- I think it would be that every student can get a diploma doesn’t matter what student it is anybody can get it. I want to make it clear that everybody is equal Whites, Blacks, Mexicans, Asians, Pacific Islanders, and others are equal. Some people think that one type of people are the smartest or the dumbest but not true everybody is equal and anybody can get a diploma and the same right. All around the world students are put down because of their skin color and they think they can’t achieve because they are different but anybody can get the right and achieve. They all have to work together to change and take action.
- My thinking has changed a lot because I thought only some people can achieve because how they show it. But I learned that everybody has achieved in something and it’s a great thing. Also there is still time for people to achieve and make a difference.
- My capacity for civic has grown a lot. I learned that everybody has different opinions and insights about student achievement. I learned a lot about the teens and how they have the right to change reality and they have to speak up and start talking about what they learned and know to the people outside of the box. It’s up to us to speak up and start working with the stuff that we care about and take it to action. This project has helped me a lot and made my understanding of student achievement the highest level I could take it, and share it with different people that care to and want to take it to action.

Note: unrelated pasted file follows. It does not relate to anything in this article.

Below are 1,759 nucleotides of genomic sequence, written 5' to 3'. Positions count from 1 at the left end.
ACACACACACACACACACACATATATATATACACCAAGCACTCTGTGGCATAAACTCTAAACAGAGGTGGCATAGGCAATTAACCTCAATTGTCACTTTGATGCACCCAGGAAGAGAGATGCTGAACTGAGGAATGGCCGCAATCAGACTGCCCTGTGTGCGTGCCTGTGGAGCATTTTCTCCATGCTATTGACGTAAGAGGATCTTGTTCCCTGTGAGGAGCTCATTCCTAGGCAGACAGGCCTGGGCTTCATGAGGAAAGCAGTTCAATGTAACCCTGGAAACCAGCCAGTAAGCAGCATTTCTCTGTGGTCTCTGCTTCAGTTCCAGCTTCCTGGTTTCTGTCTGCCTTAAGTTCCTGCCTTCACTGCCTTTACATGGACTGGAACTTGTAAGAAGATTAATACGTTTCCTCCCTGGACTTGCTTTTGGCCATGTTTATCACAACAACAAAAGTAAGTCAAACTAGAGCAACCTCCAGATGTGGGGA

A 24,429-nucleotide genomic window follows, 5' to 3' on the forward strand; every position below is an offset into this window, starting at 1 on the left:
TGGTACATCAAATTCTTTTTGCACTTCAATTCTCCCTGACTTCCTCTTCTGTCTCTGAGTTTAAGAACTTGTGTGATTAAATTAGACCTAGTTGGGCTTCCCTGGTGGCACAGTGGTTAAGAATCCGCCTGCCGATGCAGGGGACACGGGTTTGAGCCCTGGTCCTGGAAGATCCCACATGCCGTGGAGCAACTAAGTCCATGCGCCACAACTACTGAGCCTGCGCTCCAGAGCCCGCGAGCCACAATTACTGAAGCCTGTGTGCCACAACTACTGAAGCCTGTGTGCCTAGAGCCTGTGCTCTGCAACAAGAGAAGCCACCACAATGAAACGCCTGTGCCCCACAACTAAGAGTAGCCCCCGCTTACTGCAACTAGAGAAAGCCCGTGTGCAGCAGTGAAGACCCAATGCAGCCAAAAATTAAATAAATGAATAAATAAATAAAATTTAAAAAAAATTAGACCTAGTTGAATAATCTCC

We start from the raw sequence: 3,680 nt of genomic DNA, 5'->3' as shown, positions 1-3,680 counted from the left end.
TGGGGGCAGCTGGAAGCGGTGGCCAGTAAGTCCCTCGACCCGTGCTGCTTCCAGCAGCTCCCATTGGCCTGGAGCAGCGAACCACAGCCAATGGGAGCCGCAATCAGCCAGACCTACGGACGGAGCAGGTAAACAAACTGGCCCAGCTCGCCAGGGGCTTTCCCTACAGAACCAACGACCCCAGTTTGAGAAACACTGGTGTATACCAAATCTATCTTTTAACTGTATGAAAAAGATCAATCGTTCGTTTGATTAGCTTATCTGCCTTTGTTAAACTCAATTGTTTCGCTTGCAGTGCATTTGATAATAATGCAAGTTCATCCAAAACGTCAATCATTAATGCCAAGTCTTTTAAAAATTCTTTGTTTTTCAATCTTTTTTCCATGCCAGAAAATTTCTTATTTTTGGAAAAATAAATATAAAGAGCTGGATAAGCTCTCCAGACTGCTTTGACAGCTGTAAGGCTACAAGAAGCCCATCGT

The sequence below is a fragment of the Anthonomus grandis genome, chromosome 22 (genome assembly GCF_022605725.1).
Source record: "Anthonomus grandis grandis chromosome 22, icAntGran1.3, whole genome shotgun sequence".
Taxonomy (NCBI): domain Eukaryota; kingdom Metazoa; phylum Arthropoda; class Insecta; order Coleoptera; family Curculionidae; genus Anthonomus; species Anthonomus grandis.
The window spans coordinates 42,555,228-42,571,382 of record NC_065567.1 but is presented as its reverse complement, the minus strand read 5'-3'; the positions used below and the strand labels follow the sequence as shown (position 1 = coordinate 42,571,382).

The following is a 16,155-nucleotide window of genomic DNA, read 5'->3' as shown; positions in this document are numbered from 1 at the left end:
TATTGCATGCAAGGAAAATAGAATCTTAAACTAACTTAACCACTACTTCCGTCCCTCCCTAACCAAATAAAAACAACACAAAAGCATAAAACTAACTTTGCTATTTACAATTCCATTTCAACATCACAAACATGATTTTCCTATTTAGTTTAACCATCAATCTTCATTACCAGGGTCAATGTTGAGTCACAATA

- This is a tough question to answer because it is so broad, but yes, we should broaden the definition of student achievement. The big problem I see is that not all students are the same. We aren't robots and can't all be judged on the same scale--we aren't all either 'good' or 'bad.' We aren't able to do exactly the same thing as the next person. The definition of student achievement should be more individualized.
- I think the most important thing for people to think about is to ask themselves if all people have the same exact ability. Do people all have the same exact ability in sports? No, so why would they have the same exact ability in terms of their learing? Also, another thing that people need to think about how one system is going to apply to everyone it effects, not just themselves. Although it would be great if we could all have our own special school just for us, that is never going to happen, so everyone needs to make some compromises. Finally, eveyone needs to cooperate a little better. When students, parents, teachers, and school officials can't get along and work together, nothing gets done. I often find myself frustrated with how teachers don't understand my schedule and what I need, and the same is true with parents and teachers sometimes.
- I wish more people knew that segregation was still present in schools. Everyone thinks that school segregation was abolished back in the 1950's with Brown v. Board of Education, and in the legal sense it was. But in the socioeeconomic sense, segregation is still a brutal reality in many school systems.
- I have always been one to share my opinions on topics I care about, and this discussion has been no different. Although it has been interesting to hear other people's opinions, mine has stayed the same.
- I think that is is really great to know that even as a teenager, my opinion matters, and my voice is actually heard. Too often young people are regarded as people who are unintelligent and aren't smart enough to make their own desicions, and I want to change that.